Any case of an unexpected termination can seriously disrupt the life and finances of a California worker. Having an understanding of the California WARN Act can provide clarity for workers and employers alike when a plant closes or relocates.
What the Act covers
WARN stands for Worker Adjustment and Retraining Notification. This act exists to protect employees and communities in the case of a mass layoff, and it only applies to employers with more than 75 full or part-time workers.
The act requires notification to employees at least 60 days in advance of the plant shut down or move. Acceptable notification methods include by way of first-class mail, personal delivery or a notice slipped into pay envelopes.
In some cases, the employer could face liability charges if notification does not come within 60 days. The act allows for civil penalties of up to $500 per day for each violation.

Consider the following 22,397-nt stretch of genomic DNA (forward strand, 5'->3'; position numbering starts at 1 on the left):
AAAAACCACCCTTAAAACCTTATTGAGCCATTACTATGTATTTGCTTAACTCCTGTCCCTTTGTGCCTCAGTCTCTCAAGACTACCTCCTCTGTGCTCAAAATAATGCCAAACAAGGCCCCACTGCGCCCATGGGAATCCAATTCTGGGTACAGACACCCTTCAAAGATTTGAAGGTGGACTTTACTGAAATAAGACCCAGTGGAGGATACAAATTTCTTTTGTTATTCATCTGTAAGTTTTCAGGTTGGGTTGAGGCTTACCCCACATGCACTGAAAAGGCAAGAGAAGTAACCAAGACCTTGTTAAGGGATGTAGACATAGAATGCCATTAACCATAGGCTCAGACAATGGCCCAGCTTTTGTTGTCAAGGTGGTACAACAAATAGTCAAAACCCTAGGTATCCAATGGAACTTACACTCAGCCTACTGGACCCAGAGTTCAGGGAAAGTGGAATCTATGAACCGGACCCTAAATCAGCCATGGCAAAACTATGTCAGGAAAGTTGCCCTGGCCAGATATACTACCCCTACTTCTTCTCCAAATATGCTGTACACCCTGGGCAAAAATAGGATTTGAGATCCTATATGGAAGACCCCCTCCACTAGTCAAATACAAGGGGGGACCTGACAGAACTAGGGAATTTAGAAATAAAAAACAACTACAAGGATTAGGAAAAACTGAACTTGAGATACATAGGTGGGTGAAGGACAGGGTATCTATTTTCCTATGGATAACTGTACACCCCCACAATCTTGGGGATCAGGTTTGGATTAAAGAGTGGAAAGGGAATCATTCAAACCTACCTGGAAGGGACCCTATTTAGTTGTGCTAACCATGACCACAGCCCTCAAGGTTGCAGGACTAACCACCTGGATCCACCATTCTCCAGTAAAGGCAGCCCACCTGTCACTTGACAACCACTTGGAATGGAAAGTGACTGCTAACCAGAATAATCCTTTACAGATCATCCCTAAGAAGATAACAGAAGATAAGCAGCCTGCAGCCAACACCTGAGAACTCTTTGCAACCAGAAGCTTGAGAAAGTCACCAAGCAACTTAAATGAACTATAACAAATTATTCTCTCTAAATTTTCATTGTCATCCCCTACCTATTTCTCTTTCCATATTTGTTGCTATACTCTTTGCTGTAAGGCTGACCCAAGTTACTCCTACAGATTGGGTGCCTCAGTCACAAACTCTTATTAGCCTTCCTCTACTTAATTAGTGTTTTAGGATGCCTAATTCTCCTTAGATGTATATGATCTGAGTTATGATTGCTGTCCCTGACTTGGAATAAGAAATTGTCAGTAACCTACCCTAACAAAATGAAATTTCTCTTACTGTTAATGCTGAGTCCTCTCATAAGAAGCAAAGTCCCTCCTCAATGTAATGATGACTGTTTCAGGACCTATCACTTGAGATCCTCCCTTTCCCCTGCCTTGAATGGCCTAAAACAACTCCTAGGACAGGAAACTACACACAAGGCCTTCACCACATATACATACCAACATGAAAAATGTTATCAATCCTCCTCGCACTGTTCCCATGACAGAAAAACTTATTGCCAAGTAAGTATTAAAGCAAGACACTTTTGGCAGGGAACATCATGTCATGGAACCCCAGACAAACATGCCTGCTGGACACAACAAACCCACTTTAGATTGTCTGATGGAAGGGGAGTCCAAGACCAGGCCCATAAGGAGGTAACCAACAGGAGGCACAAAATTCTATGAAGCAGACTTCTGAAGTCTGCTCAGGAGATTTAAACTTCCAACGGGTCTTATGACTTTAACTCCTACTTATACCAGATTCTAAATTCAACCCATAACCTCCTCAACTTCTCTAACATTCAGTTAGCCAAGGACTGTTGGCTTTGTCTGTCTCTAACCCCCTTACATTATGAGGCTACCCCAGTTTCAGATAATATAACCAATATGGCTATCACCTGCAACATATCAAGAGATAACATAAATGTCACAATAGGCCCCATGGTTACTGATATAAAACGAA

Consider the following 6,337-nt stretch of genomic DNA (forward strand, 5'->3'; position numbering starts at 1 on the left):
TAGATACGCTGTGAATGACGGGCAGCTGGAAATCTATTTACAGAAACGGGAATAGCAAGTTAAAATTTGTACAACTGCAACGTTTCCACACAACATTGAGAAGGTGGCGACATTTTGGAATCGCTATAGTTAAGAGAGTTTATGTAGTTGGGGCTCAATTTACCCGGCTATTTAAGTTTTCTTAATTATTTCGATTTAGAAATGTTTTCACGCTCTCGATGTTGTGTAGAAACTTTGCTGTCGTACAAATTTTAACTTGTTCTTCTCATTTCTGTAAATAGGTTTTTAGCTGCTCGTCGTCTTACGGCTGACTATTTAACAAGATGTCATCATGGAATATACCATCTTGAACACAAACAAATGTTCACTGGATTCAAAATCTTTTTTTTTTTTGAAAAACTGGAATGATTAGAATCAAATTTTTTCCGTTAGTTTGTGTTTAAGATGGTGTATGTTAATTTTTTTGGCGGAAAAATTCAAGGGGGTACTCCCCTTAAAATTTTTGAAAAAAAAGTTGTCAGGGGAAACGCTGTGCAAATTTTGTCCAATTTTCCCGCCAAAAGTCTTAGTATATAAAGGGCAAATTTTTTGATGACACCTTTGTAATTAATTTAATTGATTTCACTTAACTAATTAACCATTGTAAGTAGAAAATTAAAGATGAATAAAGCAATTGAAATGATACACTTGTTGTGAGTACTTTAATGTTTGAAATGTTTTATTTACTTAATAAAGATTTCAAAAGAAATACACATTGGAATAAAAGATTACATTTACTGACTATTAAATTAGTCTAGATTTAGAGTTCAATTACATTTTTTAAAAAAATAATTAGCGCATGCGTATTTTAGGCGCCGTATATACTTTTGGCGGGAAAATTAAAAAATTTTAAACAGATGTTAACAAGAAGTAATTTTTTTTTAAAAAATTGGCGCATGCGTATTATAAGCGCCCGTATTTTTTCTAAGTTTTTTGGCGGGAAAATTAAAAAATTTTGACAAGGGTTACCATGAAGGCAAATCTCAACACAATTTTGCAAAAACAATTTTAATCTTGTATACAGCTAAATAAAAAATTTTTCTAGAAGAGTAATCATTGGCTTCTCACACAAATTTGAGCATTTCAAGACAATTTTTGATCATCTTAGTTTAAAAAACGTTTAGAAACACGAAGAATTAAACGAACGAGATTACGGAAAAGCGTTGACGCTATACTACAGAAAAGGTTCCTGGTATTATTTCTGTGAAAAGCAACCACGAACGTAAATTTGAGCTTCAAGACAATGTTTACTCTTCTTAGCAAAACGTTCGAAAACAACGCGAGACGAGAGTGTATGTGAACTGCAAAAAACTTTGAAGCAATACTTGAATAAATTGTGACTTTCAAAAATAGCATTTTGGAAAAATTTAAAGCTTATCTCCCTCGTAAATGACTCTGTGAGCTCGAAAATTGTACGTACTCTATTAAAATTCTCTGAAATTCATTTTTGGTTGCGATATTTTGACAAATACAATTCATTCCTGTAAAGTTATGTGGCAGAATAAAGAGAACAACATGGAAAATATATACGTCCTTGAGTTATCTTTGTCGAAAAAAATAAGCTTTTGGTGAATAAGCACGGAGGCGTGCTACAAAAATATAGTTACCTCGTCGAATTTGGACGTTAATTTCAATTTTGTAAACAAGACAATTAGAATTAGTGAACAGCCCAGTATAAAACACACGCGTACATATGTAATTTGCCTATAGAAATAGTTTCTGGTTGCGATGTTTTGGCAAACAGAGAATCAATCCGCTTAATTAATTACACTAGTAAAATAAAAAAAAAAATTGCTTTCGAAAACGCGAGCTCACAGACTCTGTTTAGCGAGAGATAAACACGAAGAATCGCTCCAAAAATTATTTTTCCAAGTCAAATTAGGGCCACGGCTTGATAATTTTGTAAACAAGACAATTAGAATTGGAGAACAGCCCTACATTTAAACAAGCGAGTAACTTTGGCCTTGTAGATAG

As a result of the act, employees can also claim damages and could even receive back pay from the employer. The WARN Act calls for back pay at the employee’s highest pay rate within the past three years. The employee can also argue for payment of benefits such as healthcare and covered medical expenses.
Though the WARN Act only applies in certain circumstances, it can provide relief to some terminated workers. If you are unsure whether it applies to you, contact an employment law attorney.